NEW DELHI — A coalition of parties demanding the restoration of the special status of Jammu and Kashmir won the most seats in the first elections in the region since the repeal of its special status in August 2019. But India’s ruling Bhartiya Janta Party (BJP) emerged as the single largest party with the greatest vote share.
The People’s Alliance for Gupkar Declaration won 112 of the 280 seats in the state’s District Development Councils across 20 districts.
“We won despite barely doing any election campaigning,” said Dr. Harbaksh Singh, spokesperson for the People’s Democratic Party, a key constituent of the alliance. “While the Bhartiya Janta Party received the support of the administration, many of our leaders were detained and not allowed to move out of their homes.”
Singh, an alliance candidate, won from South Kashmir’s Tral area. Many political leaders and activists remain in detention. Waheed-ur-Rehman Para, an alliance candidate, won despite being held in jail for alleged links to militants. His party denies the accusation.
The ruling BJP won 75 seats among the total polling at 51.42 percent, taking more seats than the alliance in the Hindu-dominated Jammu region in places such as Jammu, Udhampur, Kathua and Samba.
“We are the single largest party and the results are a slap on the face of those people who supported the special constitutional status of Jammu and Kashmir,” said BJP spokesperson Harish Khurana.
Khurana thinks that the people of Jammu and Kashmir have confirmed faith in their party’s decisions. He dismissed claims that the results indicate a demand for reversing the constitutional changes implemented last year.
Prime Minister Narendra Modi’s government in August 2019 abrogated Article 370 of the Indian Constitution which granted special status to Jammu and Kashmir. The region was divided into two Union territories — Jammu and Kashmir, and Ladakh — to be directly ruled by India’s central government.
Singh said the election results were a befitting reply to the BJP government, which tried to create a narrative that the revocation of autonomy was a popular decision.
“At this point, we are more concerned with restoring our special status and not fighting elections. The only purpose of fighting this election was not to give a cakewalk to the Bharatiya Janata Party,” said Singh.
The polls were conducted amid tight security in the region, which has seen months of military lockdown and a communications blockade since the abrogation in efforts to thwart protests. The disputed Himalayan region, which is also claimed by Pakistan, still has a ban on high-speed internet.
“Through these results, people have given a resounding reply to the Indian government that we reject the August 5  decision. The Indian government needs to understand that results are a vindication of the stand taken by the alliance,” Imran Nabi Dar, provincial spokesperson of the National Conference, another key member of the alliance, told Zenger news.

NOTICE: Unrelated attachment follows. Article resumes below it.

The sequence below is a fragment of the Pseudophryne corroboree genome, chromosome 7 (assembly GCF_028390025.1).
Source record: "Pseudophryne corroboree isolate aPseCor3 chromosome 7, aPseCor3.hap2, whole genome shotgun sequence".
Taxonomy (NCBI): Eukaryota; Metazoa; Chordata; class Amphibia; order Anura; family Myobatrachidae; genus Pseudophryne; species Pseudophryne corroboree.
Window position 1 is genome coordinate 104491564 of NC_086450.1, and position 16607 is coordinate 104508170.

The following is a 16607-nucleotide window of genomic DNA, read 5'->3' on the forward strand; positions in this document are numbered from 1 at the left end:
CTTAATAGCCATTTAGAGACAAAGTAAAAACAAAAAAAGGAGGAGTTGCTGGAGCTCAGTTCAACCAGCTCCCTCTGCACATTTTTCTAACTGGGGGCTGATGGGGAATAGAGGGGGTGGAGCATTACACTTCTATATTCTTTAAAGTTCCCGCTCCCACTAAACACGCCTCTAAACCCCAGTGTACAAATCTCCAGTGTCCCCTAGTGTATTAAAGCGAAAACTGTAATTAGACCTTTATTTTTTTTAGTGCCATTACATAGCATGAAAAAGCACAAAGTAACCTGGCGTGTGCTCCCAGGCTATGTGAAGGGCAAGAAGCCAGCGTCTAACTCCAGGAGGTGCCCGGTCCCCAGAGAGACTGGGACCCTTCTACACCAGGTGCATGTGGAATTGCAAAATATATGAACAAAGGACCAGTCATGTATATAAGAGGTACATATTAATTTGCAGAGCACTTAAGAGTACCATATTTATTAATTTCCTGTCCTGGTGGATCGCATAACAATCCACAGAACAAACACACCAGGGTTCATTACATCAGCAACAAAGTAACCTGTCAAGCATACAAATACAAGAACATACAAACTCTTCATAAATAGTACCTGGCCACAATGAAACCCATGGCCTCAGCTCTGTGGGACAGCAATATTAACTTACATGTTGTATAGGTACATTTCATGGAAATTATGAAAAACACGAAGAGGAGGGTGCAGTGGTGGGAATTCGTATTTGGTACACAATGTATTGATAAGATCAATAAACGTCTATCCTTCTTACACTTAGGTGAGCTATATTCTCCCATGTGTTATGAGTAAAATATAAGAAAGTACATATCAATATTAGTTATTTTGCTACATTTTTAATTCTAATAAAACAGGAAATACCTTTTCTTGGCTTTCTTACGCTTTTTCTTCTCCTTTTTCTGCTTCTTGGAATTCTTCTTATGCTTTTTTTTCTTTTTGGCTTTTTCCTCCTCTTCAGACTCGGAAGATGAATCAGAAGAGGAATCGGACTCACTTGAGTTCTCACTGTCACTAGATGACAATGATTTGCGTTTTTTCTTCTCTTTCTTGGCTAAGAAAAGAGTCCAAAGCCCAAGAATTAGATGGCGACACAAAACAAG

Earlier this year, India introduced a host of changes to the region’s laws, allowing Indian nationals to buy land in the Himalayan territory for the first time. The move sparked widespread outrage from natives in the conflict-torn region who, until now had permanent residency and property ownership rights.
“It is clear to us that these numbers will not change anything substantial in the region, but it is also an endorsement of our stand. The alliance’s fight is for the restoration of the special status, and it is clear after this mandate that we have got people’s mandate behind us,” Dar said.
The alliance was formed to work toward restoring and safeguarding the special status.
“I voted for the alliance to register my protest against what was inflicted on us last year,” said Mohsin Quyoom Wani, a resident of Hendew village in Shopian. “I didn’t vote only for development, but against the Bharatiya Janata Party and their decisions.”
Members of India’s ruling party believe the participation of Kashmiri people in elections is in itself is a victory of democracy.
“It doesn’t matter who wins or leads, what matters is participation,” said the Union Minister of Minority Affairs Mukhtar Abbas Naqvi.
Some political analysts from the region, however, see the elections as a futile optical exercise by India to depict “normalcy” in the region.
“Despite employing brute force, the state machinery and a huge team of its national leaders, Kashmir remains hostile to the Bharatiya Janata Party,” said Sheikh Showkat Hussain, a political analyst and scholar in the areas of human rights and international law. “The people have rejected the constitutional changes unleashed by them in August 2019.”
Gowhar Geelani, a journalist and author from the region, said: “Despite the choked militarized atmosphere, detention of opposition leaders and activists, suspension of civil liberties and gagging of media, the Bharatiya Janata Party failed to make any mark in Kashmir. There was no level playing field, and yet they received a drubbing. This shows their narrative has failed.”
Geelani said the alliance’s agenda is solely focused on the restoration of statehood and the special status of the region.
“So, in that sense, their victory is a sort of referendum that people want reversal of the decisions taken in August last year.”
Despite assurances by New Delhi that the host of new policies introduced in Kashmir are in the interests of the Kashmiris, people in the conflict-ravaged valley fear the Modi government’s policies are aimed at reducing the power of natives of India’s only Muslim-majority province.
Muslims make up close to 70 percent of the total population of the region, where wide-scale violence has continued since the insurgency against the Indian state in the early 1990s. Over 70,000 civilians and 5,000 Indian security forces have been killed during the past three decades.
(Edited by Gaurab Dasgupta and Judith Isacoff. Map by Urvashi Makwana.)